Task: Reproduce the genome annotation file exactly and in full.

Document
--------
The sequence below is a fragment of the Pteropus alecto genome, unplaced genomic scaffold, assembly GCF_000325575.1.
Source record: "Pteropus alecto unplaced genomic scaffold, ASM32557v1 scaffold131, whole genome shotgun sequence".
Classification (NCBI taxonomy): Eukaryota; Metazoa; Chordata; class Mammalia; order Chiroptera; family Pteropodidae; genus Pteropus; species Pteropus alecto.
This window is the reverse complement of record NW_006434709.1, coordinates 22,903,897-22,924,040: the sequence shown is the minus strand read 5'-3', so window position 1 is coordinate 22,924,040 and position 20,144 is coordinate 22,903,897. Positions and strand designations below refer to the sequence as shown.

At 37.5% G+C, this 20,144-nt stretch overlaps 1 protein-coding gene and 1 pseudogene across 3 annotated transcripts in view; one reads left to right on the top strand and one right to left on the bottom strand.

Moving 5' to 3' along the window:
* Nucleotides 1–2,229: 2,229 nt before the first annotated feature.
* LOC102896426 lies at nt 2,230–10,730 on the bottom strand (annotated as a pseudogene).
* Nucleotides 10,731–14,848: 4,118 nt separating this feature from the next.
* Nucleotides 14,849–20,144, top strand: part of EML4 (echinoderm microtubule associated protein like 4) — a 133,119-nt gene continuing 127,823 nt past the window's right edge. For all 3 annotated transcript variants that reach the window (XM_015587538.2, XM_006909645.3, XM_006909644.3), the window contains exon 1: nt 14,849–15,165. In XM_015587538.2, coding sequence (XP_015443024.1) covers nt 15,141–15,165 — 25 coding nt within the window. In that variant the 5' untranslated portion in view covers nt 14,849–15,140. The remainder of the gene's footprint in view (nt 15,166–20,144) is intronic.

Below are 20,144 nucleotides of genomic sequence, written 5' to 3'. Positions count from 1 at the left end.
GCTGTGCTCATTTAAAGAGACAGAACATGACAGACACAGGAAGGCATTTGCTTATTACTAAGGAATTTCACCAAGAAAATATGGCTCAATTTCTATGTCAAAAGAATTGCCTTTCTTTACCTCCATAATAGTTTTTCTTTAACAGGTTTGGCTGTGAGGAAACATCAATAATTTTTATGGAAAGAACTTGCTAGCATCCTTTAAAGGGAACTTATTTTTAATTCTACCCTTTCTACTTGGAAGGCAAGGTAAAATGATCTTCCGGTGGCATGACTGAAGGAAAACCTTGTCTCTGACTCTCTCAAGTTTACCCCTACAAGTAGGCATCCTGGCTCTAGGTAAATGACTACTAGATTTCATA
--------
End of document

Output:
The sequence below is a fragment of the Pteropus alecto genome, unplaced genomic scaffold, assembly GCF_000325575.1.
Source record: "Pteropus alecto unplaced genomic scaffold, ASM32557v1 scaffold131, whole genome shotgun sequence".
Classification (NCBI taxonomy): Eukaryota; Metazoa; Chordata; class Mammalia; order Chiroptera; family Pteropodidae; genus Pteropus; species Pteropus alecto.
This window is the reverse complement of record NW_006434709.1, coordinates 22,903,897-22,924,040: the sequence shown is the minus strand read 5'-3', so window position 1 is coordinate 22,924,040 and position 20,144 is coordinate 22,903,897. Positions and strand designations below refer to the sequence as shown.

At 37.5% G+C, this 20,144-nt stretch overlaps 1 protein-coding gene and 1 pseudogene across 3 annotated transcripts in view; one reads left to right on the top strand and one right to left on the bottom strand.

Moving 5' to 3' along the window:
* Nucleotides 1–2,229: 2,229 nt before the first annotated feature.
* LOC102896426 lies at nt 2,230–10,730 on the bottom strand (annotated as a pseudogene).
* Nucleotides 10,731–14,848: 4,118 nt separating this feature from the next.
* Nucleotides 14,849–20,144, top strand: part of EML4 (echinoderm microtubule associated protein like 4) — a 133,119-nt gene continuing 127,823 nt past the window's right edge. For all 3 annotated transcript variants that reach the window (XM_015587538.2, XM_006909645.3, XM_006909644.3), the window contains exon 1: nt 14,849–15,165. In XM_015587538.2, coding sequence (XP_015443024.1) covers nt 15,141–15,165 — 25 coding nt within the window. In that variant the 5' untranslated portion in view covers nt 14,849–15,140. The remainder of the gene's footprint in view (nt 15,166–20,144) is intronic.

Below are 20,144 nucleotides of genomic sequence, written 5' to 3'. Positions count from 1 at the left end.
GCTGTGCTCATTTAAAGAGACAGAACATGACAGACACAGGAAGGCATTTGCTTATTACTAAGGAATTTCACCAAGAAAATATGGCTCAATTTCTATGTCAAAAGAATTGCCTTTCTTTACCTCCATAATAGTTTTTCTTTAACAGGTTTGGCTGTGAGGAAACATCAATAATTTTTATGGAAAGAACTTGCTAGCATCCTTTAAAGGGAACTTATTTTTAATTCTACCCTTTCTACTTGGAAGGCAAGGTAAAATGATCTTCCGGTGGCATGACTGAAGGAAAACCTTGTCTCTGACTCTCTCAAGTTTACCCCTACAAGTAGGCATCCTGGCTCTAGGTAAATGACTACTAGATTTCATA